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The pricing disparity seemed to rankle SpaceX founder and CEO Elon Musk.

"This doesn't seem right," Musk tweeted yesterday afternoon (Nov. 14), in reply to a Twitter post by Ars Technica announcing a story by space reporter Eric Berger on the OIG report's findings.

"Meaning not fair that Boeing gets so much more for the same thing," Musk added in another tweet.

a screenshot of a cell phone: This chart from a Nov. 14, 2019 report by the NASA Office of the Inspector General, details the estimated price per seat NASA faces to crew launches on Boeing's Starliner spacecraft and SpaceX's Crew Dragon vehicle.© Provided by Future Publishing Ltd. This chart from a Nov. 14, 2019 report by the NASA Office of the Inspector General, details the estimated price per seat NASA faces to crew launches on Boeing's Starliner spacecraft and SpaceX's Crew Dragon vehicle.

Boeing, for its part, doesn't agree with the OIG's cost estimate. The company "is flying the equivalent of a fifth passenger in cargo for NASA, so the per-seat pricing should be considered based on five seats," Boeing representatives said in a statement emailed to Space.com. (Both Starliner and Crew Dragon can accommodate up to seven astronauts.)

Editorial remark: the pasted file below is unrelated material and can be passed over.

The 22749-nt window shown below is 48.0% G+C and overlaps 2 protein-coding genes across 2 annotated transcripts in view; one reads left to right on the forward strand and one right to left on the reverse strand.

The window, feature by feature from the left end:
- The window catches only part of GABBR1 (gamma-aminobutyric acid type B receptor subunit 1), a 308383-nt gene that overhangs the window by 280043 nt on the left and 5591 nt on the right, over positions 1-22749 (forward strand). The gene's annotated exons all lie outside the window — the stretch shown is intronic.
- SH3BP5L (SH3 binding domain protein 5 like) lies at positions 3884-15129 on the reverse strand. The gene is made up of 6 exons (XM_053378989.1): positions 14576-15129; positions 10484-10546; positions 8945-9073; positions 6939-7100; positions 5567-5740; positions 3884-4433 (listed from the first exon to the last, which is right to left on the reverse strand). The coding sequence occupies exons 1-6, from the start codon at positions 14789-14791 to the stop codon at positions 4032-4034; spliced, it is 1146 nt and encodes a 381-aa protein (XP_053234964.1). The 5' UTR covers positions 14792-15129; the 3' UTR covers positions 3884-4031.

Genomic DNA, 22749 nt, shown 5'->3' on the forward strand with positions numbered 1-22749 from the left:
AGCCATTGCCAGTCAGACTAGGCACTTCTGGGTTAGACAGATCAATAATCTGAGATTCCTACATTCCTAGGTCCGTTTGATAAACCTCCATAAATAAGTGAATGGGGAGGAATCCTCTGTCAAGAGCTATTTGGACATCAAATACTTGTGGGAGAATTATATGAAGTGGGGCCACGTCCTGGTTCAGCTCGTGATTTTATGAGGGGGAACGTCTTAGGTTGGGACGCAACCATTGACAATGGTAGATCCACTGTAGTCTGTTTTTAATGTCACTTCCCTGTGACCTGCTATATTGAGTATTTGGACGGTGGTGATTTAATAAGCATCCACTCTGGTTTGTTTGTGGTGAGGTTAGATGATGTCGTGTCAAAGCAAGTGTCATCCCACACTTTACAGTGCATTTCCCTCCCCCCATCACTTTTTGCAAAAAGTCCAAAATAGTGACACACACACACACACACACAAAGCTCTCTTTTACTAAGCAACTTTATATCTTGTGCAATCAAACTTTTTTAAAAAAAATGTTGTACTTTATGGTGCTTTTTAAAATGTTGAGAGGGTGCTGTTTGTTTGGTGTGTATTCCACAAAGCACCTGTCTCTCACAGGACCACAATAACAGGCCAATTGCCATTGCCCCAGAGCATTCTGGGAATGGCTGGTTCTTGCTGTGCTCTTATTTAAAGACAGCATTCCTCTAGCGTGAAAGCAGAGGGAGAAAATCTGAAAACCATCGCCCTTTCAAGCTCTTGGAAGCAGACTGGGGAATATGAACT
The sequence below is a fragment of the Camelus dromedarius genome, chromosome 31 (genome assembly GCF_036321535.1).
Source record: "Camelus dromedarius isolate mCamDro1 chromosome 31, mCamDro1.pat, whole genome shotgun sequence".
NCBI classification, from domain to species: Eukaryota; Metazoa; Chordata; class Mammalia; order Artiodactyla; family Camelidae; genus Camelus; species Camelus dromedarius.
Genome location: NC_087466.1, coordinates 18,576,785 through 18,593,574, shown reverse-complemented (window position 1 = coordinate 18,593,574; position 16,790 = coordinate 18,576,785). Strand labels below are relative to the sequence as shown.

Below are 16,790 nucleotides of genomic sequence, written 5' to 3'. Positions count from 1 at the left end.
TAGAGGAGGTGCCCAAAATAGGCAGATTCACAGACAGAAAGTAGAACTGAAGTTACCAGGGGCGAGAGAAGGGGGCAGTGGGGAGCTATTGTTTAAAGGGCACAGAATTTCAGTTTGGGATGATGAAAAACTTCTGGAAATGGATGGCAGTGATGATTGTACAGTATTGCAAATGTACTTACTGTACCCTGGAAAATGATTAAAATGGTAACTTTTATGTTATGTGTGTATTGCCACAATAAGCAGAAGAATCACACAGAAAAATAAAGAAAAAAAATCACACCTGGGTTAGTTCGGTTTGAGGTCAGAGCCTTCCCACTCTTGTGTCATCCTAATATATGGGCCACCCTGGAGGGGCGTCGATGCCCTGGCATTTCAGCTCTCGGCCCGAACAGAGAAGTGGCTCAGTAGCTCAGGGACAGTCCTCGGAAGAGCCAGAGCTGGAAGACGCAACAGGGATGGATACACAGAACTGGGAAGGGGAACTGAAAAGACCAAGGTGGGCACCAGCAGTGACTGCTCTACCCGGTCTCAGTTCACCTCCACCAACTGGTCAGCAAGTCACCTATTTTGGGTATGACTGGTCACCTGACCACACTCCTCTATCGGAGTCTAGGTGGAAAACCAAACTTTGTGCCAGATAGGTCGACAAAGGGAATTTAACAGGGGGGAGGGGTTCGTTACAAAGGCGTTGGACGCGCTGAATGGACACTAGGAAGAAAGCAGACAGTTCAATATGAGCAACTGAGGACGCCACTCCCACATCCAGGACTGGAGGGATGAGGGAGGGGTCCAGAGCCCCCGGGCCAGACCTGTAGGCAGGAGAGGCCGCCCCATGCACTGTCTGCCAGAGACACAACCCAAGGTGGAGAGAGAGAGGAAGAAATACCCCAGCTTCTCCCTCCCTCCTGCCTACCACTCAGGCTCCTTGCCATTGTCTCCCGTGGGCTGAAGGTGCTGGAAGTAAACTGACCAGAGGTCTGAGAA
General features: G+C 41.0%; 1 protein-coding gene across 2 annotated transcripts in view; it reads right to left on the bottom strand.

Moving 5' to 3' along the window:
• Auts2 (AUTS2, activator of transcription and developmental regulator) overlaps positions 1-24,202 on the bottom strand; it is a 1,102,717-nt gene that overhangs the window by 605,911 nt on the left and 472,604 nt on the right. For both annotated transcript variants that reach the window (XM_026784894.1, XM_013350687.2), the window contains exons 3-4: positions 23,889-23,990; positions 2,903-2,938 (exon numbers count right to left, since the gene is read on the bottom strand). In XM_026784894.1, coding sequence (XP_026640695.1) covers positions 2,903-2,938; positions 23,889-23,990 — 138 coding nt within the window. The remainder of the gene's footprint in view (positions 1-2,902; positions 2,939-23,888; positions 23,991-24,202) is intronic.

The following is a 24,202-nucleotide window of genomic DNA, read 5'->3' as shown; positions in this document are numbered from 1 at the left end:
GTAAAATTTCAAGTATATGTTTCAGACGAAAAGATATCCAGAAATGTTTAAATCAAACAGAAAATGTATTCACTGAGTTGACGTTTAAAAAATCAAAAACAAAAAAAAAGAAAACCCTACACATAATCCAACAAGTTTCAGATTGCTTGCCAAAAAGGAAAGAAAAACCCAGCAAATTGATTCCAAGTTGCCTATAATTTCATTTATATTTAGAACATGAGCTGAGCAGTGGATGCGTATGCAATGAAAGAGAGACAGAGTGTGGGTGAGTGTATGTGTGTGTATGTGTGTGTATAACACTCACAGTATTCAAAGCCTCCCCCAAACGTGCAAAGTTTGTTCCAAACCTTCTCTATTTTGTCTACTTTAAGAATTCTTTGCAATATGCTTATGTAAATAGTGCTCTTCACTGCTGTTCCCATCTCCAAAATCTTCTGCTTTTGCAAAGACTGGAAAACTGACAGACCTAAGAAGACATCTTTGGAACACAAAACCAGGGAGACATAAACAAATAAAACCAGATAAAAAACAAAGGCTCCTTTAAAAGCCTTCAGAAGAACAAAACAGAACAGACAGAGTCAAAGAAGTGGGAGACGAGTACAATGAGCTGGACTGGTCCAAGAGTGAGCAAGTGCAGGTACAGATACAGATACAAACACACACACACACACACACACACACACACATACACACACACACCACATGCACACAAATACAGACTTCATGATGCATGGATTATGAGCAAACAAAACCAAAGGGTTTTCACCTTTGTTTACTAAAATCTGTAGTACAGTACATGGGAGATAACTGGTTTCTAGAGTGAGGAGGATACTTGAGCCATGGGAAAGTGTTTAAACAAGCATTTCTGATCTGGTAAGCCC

NASA officials made a similar point in an emailed statement to Space.com, applying this logic to Crew Dragon missions as well: "NASA believes the seat prices identified in the OIG report are overstated because they did not account for the cargo capability of the Boeing and SpaceX systems."

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The Air Force, for example, is paying SpaceX .5 million to launch a GPS satellite in 2019. NASA hopes to end its reliance on Russia in 2019, when SpaceX ' s Crew Dragon and Boeing ' s Starliner capsules begin “taxi” flights to the ISS. Seats on those spacecraft are expected to cost about million. How much would I have to pay for a flight into space ? Depending on where you're going, a